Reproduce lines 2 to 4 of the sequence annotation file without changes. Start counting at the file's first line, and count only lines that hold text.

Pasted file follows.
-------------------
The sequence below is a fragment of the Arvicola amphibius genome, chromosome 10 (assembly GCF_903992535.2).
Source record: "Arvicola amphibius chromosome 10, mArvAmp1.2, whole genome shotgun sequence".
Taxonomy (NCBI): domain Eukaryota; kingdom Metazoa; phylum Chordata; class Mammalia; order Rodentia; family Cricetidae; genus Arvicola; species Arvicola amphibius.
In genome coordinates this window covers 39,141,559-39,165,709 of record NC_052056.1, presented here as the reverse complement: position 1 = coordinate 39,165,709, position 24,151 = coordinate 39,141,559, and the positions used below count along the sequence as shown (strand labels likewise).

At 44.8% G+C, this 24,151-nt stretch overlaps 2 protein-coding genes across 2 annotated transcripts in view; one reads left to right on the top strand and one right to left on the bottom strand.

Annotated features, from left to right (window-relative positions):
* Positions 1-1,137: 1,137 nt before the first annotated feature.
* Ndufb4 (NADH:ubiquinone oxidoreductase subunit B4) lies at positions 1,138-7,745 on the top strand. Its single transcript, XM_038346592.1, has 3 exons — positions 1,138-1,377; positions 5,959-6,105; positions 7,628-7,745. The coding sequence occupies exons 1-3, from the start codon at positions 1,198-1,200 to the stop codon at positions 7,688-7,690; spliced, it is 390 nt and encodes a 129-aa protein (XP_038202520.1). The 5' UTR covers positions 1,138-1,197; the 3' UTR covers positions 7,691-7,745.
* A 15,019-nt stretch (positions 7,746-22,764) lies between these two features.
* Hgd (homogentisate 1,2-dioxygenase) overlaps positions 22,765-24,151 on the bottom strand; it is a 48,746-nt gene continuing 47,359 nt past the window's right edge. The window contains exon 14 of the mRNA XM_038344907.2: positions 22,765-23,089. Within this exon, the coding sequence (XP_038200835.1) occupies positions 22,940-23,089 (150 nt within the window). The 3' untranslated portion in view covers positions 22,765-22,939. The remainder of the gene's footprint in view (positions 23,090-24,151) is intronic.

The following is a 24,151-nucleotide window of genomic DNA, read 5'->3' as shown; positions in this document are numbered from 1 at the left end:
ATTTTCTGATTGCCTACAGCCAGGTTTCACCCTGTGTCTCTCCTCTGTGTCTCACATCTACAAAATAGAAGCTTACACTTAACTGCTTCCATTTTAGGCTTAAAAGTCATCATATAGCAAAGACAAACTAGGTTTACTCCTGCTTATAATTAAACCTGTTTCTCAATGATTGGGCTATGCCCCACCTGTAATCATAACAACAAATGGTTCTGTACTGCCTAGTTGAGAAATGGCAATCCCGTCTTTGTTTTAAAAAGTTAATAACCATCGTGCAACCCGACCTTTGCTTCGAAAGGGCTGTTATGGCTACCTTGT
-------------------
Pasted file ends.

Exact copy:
Source record: "Arvicola amphibius chromosome 10, mArvAmp1.2, whole genome shotgun sequence".
Taxonomy (NCBI): domain Eukaryota; kingdom Metazoa; phylum Chordata; class Mammalia; order Rodentia; family Cricetidae; genus Arvicola; species Arvicola amphibius.
In genome coordinates this window covers 39,141,559-39,165,709 of record NC_052056.1, presented here as the reverse complement: position 1 = coordinate 39,165,709, position 24,151 = coordinate 39,141,559, and the positions used below count along the sequence as shown (strand labels likewise).